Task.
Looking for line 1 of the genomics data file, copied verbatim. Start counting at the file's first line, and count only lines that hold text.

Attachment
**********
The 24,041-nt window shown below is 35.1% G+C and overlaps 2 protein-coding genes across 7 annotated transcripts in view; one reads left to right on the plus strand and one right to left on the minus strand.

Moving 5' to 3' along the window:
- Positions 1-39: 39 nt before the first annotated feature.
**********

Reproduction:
The 24,041-nt window shown below is 35.1% G+C and overlaps 2 protein-coding genes across 7 annotated transcripts in view; one reads left to right on the plus strand and one right to left on the minus strand.